Where have all the sweet pies gone?
Other than the apple pie and, at Christmas, mince pies, the UK has a double-crust-sweet-pie paucity problem, says food writer and superfan Nicola Miller. Why don’t we see more sweet pies in British establishments instead of endless displays of cakes and brownies?
Has the British tradition of sweet double-crust pies been allowed to dwindle – or do you say good riddance? Let us know what you think…
No Brecons vista was as awe-inspiring as the display cabinet in the café in Bronllys, where we’d stopped for lunch. Before me was an array of magnificent double-crust pies for dessert, an increasingly rare sight in the cake and traybake-obsessed UK. No, it wasn’t December, and these weren’t mince pies. It was the peak of summer.
It was a sight so rare, I thought I’d stepped through a wormhole to the USA, where dessert pie has yet to lose its cachet. Even modest American establishments will offer several sweet pie varieties, sold by the slice. Visit Pie Town (I kid you not) in New Mexico, home to the Pie-O-Neer Cafe, and you can choose from endless permutations, including blackberry, lemon and buttermilk, apple-cranberry-walnut and classic rhubarb.
Contrast this with the UK, where a pie shop and café in a famous northern tourist spot sold only the savoury kind and where, for pudding, all we were offered was a wedge of cake. In a pie shop! I was furious. Who in their right mind would choose a dry slice of red velvet – that ubiquitous travesty of a cake – over a slice of warm, crumbly fruit pie with a scoop of ice cream or pool of custard? How could we let this happen?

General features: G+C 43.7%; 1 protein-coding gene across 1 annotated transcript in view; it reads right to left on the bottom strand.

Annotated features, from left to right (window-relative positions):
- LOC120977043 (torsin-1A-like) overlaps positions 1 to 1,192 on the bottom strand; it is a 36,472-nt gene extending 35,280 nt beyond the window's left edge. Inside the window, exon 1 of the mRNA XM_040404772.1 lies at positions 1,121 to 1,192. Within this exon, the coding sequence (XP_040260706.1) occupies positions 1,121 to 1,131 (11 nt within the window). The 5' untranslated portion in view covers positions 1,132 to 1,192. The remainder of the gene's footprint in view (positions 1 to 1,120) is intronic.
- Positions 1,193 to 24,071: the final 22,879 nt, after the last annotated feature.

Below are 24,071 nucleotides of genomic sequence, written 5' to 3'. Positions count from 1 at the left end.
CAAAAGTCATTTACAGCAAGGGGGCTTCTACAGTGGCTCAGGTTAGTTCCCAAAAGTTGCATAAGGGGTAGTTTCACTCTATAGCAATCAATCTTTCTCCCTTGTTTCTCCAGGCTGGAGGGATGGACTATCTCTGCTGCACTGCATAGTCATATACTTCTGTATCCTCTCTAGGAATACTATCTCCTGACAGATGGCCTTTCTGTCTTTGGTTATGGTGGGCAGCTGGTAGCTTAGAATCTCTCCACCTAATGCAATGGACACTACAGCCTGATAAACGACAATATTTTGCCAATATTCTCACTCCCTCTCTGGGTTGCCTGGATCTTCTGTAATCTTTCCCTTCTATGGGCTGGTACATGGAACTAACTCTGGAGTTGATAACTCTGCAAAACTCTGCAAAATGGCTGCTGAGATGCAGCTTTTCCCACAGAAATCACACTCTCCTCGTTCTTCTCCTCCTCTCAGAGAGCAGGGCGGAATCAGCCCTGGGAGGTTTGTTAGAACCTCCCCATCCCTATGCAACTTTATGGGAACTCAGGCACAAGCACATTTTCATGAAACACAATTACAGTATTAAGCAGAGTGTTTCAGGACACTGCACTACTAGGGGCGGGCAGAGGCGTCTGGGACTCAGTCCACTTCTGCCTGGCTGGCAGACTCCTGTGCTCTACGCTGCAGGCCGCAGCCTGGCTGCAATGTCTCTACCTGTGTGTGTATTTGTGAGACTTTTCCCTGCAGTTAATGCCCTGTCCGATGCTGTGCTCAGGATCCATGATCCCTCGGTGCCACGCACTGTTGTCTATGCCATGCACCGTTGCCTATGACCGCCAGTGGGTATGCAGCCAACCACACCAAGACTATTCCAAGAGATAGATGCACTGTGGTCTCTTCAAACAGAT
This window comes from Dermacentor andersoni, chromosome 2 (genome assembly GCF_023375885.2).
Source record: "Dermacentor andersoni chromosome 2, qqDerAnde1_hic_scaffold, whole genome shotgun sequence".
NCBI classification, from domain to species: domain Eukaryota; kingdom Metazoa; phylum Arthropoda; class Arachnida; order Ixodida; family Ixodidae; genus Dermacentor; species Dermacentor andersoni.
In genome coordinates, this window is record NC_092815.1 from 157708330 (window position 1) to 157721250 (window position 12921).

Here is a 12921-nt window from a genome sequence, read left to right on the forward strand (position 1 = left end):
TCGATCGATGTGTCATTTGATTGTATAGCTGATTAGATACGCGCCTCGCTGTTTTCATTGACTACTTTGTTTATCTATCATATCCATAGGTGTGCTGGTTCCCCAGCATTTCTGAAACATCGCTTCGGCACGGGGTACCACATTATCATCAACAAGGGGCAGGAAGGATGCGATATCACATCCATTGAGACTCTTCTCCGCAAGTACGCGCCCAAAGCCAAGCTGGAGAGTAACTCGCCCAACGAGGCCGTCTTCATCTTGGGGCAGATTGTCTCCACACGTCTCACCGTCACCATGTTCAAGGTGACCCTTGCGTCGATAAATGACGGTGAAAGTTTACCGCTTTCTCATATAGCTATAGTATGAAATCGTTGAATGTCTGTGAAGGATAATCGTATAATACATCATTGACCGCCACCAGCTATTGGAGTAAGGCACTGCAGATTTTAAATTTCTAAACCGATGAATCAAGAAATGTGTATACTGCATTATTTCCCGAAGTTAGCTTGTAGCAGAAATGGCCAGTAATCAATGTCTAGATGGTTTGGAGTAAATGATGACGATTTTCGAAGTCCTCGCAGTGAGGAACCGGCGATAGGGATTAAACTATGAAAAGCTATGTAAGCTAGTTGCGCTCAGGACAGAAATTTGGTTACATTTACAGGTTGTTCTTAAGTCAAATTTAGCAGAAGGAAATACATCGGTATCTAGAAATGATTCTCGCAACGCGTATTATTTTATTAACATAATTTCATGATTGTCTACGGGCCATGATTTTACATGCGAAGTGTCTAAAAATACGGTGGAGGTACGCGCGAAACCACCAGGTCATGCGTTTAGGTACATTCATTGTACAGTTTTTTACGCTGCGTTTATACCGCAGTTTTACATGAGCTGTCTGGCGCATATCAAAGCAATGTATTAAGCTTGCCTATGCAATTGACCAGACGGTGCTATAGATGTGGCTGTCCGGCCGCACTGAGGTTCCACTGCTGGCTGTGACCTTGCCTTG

Don’t get me wrong – I enjoy savoury pie (because I am not an idiot), but why don’t we see more sweet pies in British establishments instead of endless displays of cakes and brownies?
"Who in their right mind would choose a dry slice of red velvet – that ubiquitous travesty of a cake – over a slice of warm, crumbly fruit pie with a scoop of ice cream?"
There’s a noticeable absence of sweet pies at the finer end of dining, too. Chef Calum Franklin is a double-crust pie master extraordinaire. He wrote a book, The Pie Room, about his beloved creations, yet in it, even this master of the craft eschews the sweeter kind, offering tarts and steamed puddings instead.
It’s puzzling because, as a nation, we love the idea of pie (and we love to get pie-eyed, but that’s something completely different). On Instagram, the comments go mad whenever I post a photo of a sweet pie, and our food media do all sorts of clever things with this most traditional of desserts. (delicious. has an amazing mini plum and sauternes version, if you’re interested.) But this spirit of experimentation no longer filters down to the high street where, if we’re lucky, we are offered a lacklustre slice of apple pie.
One proprietor I interrogated blamed the product’s short shelf-life for its (relative) absence, which puzzled me because scones, lemon meringue tarts and cream-filled sponges don’t keep well either. Might the solution be to sell single-serve pies? It works with mince pies… Is the only other option for sweet pie lovers to seek solace in places catering to diasporic populations, proudly selling Greek bougatsa, buko pie from the Philippines or Polish szarlotka? After all, sweet double-crust pies aren’t the sole preserve of the British.
Business owners: I am not suggesting you ape medieval pie makers from whose creations sprang forth musicians and jesters. Nor do I expect you to offer six or more different kinds – but please consider switching one of your other bakes for a sweet pie that’s not just filled with apples. Is the idea really so pie-in-the-sky?
Make your sweet pie dreams come true with over 30 recipes to make at home, from chocolate cream pie to lemon meringue.
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